We are airborne

Yesterday morning on CNN I saw a video clip of News Anchor Chris Cuomo sharing an x-ray image of his lungs, to help viewers understand a bit more about his experience of Covid19. To me, his lungs looked like folded wings.

We celebrate the heart. We celebrate the brain. But, unless we’re singers, we usually do not celebrate the lungs, even though it’s through our lungs that we partake of everything in life.

With every breath, air molecules enter, pass into our blood through our lungs’ astonishing structures, and do magic of the deepest kind on our behalf. When those molecules’ work is done and they’ve transformed into something we no longer need, they leave us, with every exhalation. Consider the way our lungs welcome the air—how carefully they form and guard the threshold where what’s outside us enters and becomes us.  

It is said that the lungs are where grief lives. Perhaps that’s because our lungs are strong enough to hold grief until we are able to release it, like everything else we can release by letting our spirits and our bodies exhale.  

It is time now to acknowledge the lungs of the world. The lungs of every air-breathing creature. The lungs of humans, elephants, mice, Komodo dragons, hawks, orcas, otters, dolphins, wolves, garter snakes, bison, macaws, tigers, and macaques—the lungs of every kind of predator and prey.

It is also time to acknowledge the plant world, the partners that make breath possible. Photosynthesis is an unsung miracle.

Notice the clearer skies across the planet. The cleaner air. The way our lungs’ distress is reminding us of how precious clean air is.

If you pray, please pray for the lungs of the world, the lungs of people struggling to breathe in overcrowded hospitals, the lungs of people struggling to survive at home, the lungs of people grieving.   

Remember that we are creatures of air and earth, of sky and water, of mineral and flesh. Pray that our lungs and Earth’s lungs will clear together. For we are winged animals who wear our wings inside, folded around the heart. As lungs, our wings turn air into vitality. Each breath lifts us not into the sky, but into life, and we are airborne. How foolish to believe that isn’t flying.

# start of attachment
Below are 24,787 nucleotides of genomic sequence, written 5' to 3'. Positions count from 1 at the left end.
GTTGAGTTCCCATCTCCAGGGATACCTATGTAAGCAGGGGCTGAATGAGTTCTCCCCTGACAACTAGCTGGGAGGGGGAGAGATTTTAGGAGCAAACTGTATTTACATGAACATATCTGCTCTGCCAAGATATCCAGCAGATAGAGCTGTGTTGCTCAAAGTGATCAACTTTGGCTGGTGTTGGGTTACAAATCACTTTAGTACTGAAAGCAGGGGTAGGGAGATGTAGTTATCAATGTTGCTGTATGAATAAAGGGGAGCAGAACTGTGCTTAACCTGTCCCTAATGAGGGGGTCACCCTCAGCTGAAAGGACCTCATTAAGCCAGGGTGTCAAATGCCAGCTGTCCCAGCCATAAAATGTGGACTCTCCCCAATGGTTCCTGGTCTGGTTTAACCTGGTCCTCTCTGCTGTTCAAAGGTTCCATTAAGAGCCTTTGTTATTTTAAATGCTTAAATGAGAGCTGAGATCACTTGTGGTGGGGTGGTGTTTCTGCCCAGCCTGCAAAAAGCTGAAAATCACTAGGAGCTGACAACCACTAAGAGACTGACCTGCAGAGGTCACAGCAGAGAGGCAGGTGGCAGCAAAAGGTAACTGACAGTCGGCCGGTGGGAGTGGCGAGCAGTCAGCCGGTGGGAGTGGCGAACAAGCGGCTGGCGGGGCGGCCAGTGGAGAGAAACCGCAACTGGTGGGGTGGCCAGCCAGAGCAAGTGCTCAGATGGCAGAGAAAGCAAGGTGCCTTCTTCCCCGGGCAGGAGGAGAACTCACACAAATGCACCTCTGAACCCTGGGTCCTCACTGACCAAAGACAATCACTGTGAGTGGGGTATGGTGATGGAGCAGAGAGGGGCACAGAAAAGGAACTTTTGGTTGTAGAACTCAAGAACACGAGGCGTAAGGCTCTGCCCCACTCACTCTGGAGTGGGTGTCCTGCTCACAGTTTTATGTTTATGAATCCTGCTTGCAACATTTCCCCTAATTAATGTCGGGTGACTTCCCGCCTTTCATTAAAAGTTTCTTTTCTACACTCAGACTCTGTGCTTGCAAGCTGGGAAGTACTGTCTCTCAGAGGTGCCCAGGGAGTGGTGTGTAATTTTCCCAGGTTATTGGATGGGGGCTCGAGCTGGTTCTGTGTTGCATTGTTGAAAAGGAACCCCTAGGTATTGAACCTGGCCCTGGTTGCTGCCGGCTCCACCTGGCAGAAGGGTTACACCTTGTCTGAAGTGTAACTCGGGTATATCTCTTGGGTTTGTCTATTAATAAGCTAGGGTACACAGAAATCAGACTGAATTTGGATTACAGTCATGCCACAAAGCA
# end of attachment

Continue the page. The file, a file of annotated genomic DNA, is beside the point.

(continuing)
Photo by Sunyu on Unsplash.

Love in the time of Covid19

Editor’s note: A shortened version of this piece was published in the Community Letters section of The Seattle Times on March 15, 2020. Seattle is in King County, Washington, the first epicenter of Covid19 in the United States, and the first county to enlist its entire population in helping to slow the virus’ spread.

There’s a blessing—albeit a harsh one—in the Covid19 pandemic. It’s offering the whole world a chance and a need to replace anxiety with resolve. A reason to refocus on core priorities—Self, Family, Friends, Community—instead of multi-tasked busyness and distractions. And a way to act individually and collectively on behalf of everyone regardless of our usual divisions—without a World War forcing us to do so.  

Does anyone else have the feeling that this is some kind of boot camp for drilling in skills we’ll need as more and more consequences of past choices show up in the world’s future? (The countless consequences of climate change, for instance? A note I saw this week said “Climate Change should hire the Corona virus’s publicist.”)

I’m talking about skills like adjusting, prioritizing, calming down, slowing down, taking care, changing plans, changing habits, listening, organizing, making do. Thinking. Inventing. Intuiting. Planning. Convening. Allowing. Forgiving. Honoring. Dealing with the unexpected. Leading from afar. Anticipating cause and effect. Bouncing back. Remembering. Waiting.